Like many areas of the law, the Fifth Amendment has defied theoretical explanation by scholars. We examine whether the fifth amendment cases can be explained with a relatively simple theory, and find that they can. The key to that theory is the recognition that, although never acknowledged by the Court, its cases make plain that "testimony" is the substantive content of cognition - the propositions with truth-value that people hold or generate (as distinct from the ability to hold or generate propositions with truth-value). This observation leads to a comprehensive positive theory of the Fifth Amendment right: the government may not compel disclosure of the incriminating substantive results of cognition that themselves (the substantive results) are the product of state action. As we demonstrate in this article, this theory explains all of the cases, a feat not accomplished under any other scholarly or judicial theory; it even explains the most obvious datum that might be advanced against it - the sixth birthday question in Muniz. There remain two sources of ambiguity in Fifth Amendment adjudications. First, compulsion and incrimination are both continuous variables - questions of degree. The Court has recognized this and set about defining the amount of compulsion and incrimination necessary to a Fifth Amendment violation. The result is a common law of both topics rather than a precise metric of either. These two variables are independent and do not interact, which reduces the complexity of decision making. Compulsion, in other words, is in no way determined by the extent to which the results are incriminating. Compulsion is determined on its own, as is the sufficiency of incrimination. The second source of ambiguity arises from the Court not explicitly equating "testimony" with cognition, though that is precisely what has controlled its decisions. Given that the Court's opinions have not focused on substantive cognition as the third element of a Fifth Amendment violation, it is not surprising that the Court has not clarified whether cognition, too, is a continuous or discontinuous variable. This is where the future lies. The Court will have to clarify two matters: first, whether the extent of cognition matters, and second, the derivative consequences of cognition. In addition, the Court will have to determine whether these two issues are, like compulsion and incrimination, independent. Does the extensiveness of the compelled cognition determine how far its causal effect will be traced? We then note that this "theory" does not look like a standard academic theory with its attendant emphasis on normative analysis. We examine whether the normal meaning of "normative justification" is a very useful one in any field of law with the range of the fifth amendment, point out that it is quite similar to the fourth amendment in this regard, and that scholarly efforts to discover its "true" justification may be doomed to failure. This does not mean that fields of law are unjustified, but perhaps that the justification must come in other terms. The terms plainly applicable to these two areas are the traditional ones of the rule of law. The Court has strived to make sense of ambiguous directives through creating and sustaining relatively clear legal categories and by responding to new situations through analogies to prior cases. We think it plausible that, however dull this may appear to the legal theorist, the legal system may be better off as a result. The article thus adds to the growing literature concerning the nature of legal theorizing by demonstrating yet another area where legal theorizing in its modern conventional sense (involving the search for the moral or philosophical theory that justifies an area of law) has been completely ineffectual, whereas explanations that are informed by the presently neglected values of legality (clarity, precision, consistency, fidelity to authority) have considerable promise.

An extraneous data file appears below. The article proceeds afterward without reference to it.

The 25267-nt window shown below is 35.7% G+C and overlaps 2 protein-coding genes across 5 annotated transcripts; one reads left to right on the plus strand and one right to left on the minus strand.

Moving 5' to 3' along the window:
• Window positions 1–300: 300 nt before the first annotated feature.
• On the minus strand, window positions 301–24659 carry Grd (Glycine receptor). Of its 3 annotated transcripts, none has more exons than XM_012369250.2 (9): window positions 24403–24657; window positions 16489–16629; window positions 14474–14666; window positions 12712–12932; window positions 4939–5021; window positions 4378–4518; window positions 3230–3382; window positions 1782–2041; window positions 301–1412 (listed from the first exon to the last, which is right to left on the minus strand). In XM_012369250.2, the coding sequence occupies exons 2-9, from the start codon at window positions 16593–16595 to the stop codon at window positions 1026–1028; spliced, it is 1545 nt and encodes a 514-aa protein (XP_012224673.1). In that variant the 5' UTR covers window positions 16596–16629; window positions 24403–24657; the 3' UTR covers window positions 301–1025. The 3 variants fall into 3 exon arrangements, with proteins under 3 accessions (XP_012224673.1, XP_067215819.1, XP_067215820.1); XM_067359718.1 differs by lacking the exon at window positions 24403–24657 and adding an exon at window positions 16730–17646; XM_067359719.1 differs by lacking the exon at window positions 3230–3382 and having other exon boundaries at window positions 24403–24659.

Date of this Version

December 2003